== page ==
60 Chibnall, ‘Translation of the relics of Saint Nicholas’, 38.
61 Codice diplomatico barese, v. 73–5, no. 42 as well as Codice diplomatico barese, VI: Le pergamene di S. Nicola di Bari, periodo svevo (1195–1266), ed. Francesco Nitti di Vito, Bari 1906, 34–5, no. 20. See also Loud, Latin Church in Norman Italy, 376. The first of these documents (June 1105) suggests that by the early twelfth century the Gregorian Reform movement may have encouraged church leaders to revoke one of the sailors' privileges as they strove to limit participation in church affairs. Leo Pillius, one of the Baresi sailors who participated in the saint's translation but later renounced his privileges in the Church, stated that ‘Concessit etiam michi habere partem meam in oblatione que offertur omnibus annis in festivitate translationis corporis sancti Nycolai secundum scriptum quod communiter factum est pro omnibus sociis. Modo vero intellexi per sapientes ecclesiasticos viros quod peccatum esse et contra legem ecclesiasticam atque canones ut laica persona haberet aliquid dominium in ecclesia vel rebus ecclesie excepto concessum communem introitum ad orandum et officium audiendum.’ For a full list of the sailors see Codice diplomatico barese, v. 280–1, no. 164.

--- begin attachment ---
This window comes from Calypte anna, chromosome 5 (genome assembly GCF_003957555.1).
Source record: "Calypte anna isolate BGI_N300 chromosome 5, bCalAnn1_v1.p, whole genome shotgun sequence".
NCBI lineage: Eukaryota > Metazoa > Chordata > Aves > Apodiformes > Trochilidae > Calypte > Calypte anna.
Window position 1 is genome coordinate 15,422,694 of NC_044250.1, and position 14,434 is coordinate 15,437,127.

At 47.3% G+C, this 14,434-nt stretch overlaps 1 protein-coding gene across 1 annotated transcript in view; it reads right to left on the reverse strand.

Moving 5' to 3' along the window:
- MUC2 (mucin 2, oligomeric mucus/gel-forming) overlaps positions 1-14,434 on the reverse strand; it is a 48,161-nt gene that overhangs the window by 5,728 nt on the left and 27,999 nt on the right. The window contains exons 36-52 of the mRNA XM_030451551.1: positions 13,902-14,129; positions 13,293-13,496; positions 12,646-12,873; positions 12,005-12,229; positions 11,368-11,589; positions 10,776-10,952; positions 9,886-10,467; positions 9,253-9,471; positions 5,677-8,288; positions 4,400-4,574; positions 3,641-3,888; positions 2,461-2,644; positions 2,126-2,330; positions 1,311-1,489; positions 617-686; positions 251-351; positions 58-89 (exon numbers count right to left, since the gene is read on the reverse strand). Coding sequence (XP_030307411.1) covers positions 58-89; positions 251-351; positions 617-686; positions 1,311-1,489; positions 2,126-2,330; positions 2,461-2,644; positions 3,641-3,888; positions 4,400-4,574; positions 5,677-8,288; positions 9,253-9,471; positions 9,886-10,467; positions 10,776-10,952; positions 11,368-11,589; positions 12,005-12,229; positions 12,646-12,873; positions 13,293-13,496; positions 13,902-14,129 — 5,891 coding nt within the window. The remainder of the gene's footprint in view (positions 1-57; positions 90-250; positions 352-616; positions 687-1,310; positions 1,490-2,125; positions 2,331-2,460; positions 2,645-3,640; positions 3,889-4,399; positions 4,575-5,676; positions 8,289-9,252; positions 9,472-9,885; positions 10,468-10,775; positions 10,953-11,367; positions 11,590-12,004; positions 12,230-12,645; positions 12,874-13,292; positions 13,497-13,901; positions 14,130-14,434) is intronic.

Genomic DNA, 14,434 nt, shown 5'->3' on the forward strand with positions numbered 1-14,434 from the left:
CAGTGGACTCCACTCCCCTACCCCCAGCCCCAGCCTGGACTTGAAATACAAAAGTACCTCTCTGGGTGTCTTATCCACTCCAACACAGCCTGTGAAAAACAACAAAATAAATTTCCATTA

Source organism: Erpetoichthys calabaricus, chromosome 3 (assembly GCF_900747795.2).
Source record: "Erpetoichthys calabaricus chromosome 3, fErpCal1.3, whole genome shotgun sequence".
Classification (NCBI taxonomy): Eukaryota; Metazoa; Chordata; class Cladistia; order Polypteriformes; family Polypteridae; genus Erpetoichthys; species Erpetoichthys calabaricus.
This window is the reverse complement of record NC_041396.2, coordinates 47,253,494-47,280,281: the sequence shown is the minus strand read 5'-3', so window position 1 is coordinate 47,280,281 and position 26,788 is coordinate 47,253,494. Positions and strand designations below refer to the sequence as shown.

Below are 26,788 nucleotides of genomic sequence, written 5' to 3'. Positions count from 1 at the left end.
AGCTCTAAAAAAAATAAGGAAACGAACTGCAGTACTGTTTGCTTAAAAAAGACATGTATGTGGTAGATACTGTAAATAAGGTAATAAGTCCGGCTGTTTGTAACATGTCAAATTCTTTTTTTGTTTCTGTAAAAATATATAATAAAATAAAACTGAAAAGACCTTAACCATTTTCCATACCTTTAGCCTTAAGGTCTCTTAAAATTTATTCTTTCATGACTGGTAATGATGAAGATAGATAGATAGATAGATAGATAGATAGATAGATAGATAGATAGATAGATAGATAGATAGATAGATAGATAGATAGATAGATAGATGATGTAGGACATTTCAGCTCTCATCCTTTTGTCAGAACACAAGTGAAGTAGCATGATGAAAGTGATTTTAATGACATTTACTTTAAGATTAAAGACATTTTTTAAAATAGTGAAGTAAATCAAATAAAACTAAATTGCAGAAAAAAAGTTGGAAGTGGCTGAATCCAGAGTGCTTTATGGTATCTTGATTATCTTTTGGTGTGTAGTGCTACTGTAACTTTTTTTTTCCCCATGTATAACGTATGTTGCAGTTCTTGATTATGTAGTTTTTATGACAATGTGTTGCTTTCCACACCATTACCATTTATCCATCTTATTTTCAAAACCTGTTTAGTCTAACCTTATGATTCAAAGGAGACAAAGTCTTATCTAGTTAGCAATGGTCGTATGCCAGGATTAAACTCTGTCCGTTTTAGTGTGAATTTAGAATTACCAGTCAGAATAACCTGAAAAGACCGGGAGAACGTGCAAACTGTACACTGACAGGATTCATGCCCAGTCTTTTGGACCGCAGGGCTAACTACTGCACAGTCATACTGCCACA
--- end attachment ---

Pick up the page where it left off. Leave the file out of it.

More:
62 Geary, Furta sacra, 103.
63 Loud, Latin Church in Norman Italy, 212. ‘Cum magna itaque undique confluentis populi frequentia letitiaque beati Nicolai in locum parati aditi transferentes contra morem nostre romane et [apostolice] ecclesie te dilectissime frater in sede propria consecravimus’: Codice diplomatico barese, I: Le pergamene del duomo di Bari (952–1264), ed. Francesco Nitti di Vito, Bari 1902, 62, no. 33.
64 Codice diplomatico barese, v. 61–3, no. 33. See also P. Gerardo Cioffari, Storia della basilica di S. Nicola di Bari, I: L'epoca normanno sveva, Bari 1984, 80.
65 Cioffari, Storia della basilica di S. Nicola, i. 80.
66 Codice diplomatico barese, v. 251–2, no. 146; Loud, Latin Church in Norman Italy, 377.
67 Geary, Furta sacra, 103. The author notes that Benevento would make a similar claim by 1090.
68 See, for example, Nicephorus' account, which is available in English translation in Gerardo Cioffari, Saint Nicholas, his life, the translation of his relics and his basilica in Bari, Bari 1994, 53–68 at pp. 64–5. The longevity of these camps has been questioned recently by Paul Oldfield, but they appear to have been existed – at least for a time. See his Sanctity and pilgrimage in medieval southern Italy, 1000–1200, Cambridge–New York 2014, 224.